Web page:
Sustainable rhythm

All this put together means that you can put together long stretches of sustained endurance training stimulus that creates greater adaptation and performance gains.

It’s important to remember to keep life in balance, fit the training in around everything else and don’t dig too deep into your energy or your partner or families ‘good will’. Find a balance.

 

 

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3 Ways to Solve Knee Injuries in Cycling – Part 3

Introduction

Knee pain is one of the most common injuries in cycling, accounting for between 30-60% of all injuries, depending on what you read. In my experience, it is certainly the most common complaint I see and deal with.

In parts 1 and 2 we covered load management and strength/mobility. It’s certainly reasonable to try a few things before rushing off for advice. However, I would caution against ignoring injury for too long. It’s all too easy to stay in denial for months and dig. yourself a big hole.

So when should you seek advice? and where from?

3 – Seeking Professional Advice from Therapist or Bike Fitter

I’d probably split this down into 2 broad categories:

 

  1. Influencing the body
  2. Influencing the bike

 

Clearly, there’s a big overlap between these two, but to try and keep it simple, lets go with it.

Influencing the body can be anything from manual work on muscles, joints, neural mobility, balance, strength, coordination and many more. Again, you will see the overlap with our second strategy (Strength and Mobility)…a strong, skilful body with help you.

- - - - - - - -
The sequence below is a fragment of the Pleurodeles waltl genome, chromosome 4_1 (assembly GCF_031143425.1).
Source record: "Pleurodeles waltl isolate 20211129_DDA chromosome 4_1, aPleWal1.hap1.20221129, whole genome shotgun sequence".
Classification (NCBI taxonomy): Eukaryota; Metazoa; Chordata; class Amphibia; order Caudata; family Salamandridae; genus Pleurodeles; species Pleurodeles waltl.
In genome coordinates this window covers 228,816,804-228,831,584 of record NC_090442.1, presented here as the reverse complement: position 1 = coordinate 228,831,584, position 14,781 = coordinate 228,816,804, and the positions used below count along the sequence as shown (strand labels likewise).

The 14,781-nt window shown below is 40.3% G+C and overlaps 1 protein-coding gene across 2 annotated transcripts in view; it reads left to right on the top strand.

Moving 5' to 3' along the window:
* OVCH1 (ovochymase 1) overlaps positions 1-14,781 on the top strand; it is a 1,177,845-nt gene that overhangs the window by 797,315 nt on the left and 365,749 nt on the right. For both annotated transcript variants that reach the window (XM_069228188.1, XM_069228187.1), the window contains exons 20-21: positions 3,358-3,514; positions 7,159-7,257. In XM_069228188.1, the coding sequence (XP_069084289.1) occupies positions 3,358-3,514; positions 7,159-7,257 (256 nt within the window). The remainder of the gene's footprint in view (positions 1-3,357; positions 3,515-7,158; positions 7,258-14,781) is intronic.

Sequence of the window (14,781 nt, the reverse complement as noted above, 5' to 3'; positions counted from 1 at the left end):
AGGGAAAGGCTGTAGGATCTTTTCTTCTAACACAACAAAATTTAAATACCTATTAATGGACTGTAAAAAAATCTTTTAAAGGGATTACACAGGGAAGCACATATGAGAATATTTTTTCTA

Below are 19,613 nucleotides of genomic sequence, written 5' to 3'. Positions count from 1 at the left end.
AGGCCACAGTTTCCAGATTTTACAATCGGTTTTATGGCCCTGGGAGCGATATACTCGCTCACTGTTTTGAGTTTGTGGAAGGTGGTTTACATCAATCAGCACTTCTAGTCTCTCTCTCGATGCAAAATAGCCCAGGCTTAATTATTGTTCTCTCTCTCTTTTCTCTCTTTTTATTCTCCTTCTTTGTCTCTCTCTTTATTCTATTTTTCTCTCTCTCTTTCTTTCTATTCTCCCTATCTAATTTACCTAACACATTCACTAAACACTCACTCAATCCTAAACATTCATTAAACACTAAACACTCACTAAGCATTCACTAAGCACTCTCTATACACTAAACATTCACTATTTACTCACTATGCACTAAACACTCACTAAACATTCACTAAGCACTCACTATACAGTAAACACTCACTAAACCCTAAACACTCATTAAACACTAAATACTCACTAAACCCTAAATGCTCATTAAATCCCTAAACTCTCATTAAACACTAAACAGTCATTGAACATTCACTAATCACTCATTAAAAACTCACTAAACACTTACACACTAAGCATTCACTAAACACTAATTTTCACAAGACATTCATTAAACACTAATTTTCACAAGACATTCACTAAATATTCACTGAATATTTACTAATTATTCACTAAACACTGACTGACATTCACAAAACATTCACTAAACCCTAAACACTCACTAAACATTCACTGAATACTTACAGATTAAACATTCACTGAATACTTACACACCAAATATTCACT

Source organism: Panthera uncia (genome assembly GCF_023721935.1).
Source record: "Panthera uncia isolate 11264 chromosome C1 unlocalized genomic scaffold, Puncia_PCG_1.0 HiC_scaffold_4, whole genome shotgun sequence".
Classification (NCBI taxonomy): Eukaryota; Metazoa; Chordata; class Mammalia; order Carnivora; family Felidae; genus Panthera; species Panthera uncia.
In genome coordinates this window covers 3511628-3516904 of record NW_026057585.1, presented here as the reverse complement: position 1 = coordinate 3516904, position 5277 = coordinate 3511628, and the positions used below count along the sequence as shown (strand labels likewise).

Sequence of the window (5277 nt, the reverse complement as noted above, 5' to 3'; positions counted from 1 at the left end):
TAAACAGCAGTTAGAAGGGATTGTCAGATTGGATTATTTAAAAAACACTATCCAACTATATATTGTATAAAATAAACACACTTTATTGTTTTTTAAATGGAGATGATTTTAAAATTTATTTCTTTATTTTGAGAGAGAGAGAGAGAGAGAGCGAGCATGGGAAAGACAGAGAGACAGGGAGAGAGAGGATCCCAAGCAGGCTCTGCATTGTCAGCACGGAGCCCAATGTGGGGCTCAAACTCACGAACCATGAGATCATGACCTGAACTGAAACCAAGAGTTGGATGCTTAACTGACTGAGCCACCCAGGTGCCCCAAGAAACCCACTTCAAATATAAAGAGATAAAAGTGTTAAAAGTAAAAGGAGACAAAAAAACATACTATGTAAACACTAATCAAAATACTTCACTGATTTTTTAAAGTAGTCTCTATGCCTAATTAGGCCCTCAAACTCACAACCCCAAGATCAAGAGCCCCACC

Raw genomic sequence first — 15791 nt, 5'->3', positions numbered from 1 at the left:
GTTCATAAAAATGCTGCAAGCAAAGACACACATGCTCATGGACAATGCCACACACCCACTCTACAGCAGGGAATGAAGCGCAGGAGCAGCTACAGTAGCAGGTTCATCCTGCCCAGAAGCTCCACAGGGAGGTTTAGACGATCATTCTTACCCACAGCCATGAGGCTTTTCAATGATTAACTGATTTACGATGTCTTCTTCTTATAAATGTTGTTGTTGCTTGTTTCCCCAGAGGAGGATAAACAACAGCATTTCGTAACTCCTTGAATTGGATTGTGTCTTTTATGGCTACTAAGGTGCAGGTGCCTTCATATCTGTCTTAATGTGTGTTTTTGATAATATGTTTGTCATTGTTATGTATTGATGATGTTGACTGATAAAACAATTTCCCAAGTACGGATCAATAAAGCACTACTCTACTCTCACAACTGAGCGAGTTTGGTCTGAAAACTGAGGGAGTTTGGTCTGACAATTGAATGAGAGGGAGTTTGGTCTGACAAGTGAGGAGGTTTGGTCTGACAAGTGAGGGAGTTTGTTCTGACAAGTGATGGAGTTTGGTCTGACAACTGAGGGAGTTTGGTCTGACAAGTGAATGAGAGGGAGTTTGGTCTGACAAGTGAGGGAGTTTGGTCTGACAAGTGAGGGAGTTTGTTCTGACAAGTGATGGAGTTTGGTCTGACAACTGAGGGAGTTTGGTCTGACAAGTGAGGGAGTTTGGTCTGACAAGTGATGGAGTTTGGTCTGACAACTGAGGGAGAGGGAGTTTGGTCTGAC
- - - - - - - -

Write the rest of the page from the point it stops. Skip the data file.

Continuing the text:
A lot of these gains are possible with exercise and the strategies outlined in part 2. However, sometimes more help is required and manual work from a physiotherapist can save a lot of time allowing you to progress the on bike and off bike exercises more quickly.

For example, we’ve all seen cyclists where one or both of their knees flare out at the top of the pedal stroke. This is most commonly due to stiffness in the hips, where hip flexion and/or hip internal rotation are limited meaning that to get the foot over the top of the pedal stroke the hip ‘buys’ some range using external rotation. This is what makes the knee flare out.

Now as we’ve said, this may not be optimal for the knee, but the knee can’t change it, it’s forced into this pattern by the hips. Manual therapy and exercise can really help increase hip range and change this pattern for the knee to a pattern of movement that no longer causes undue stress on the knee.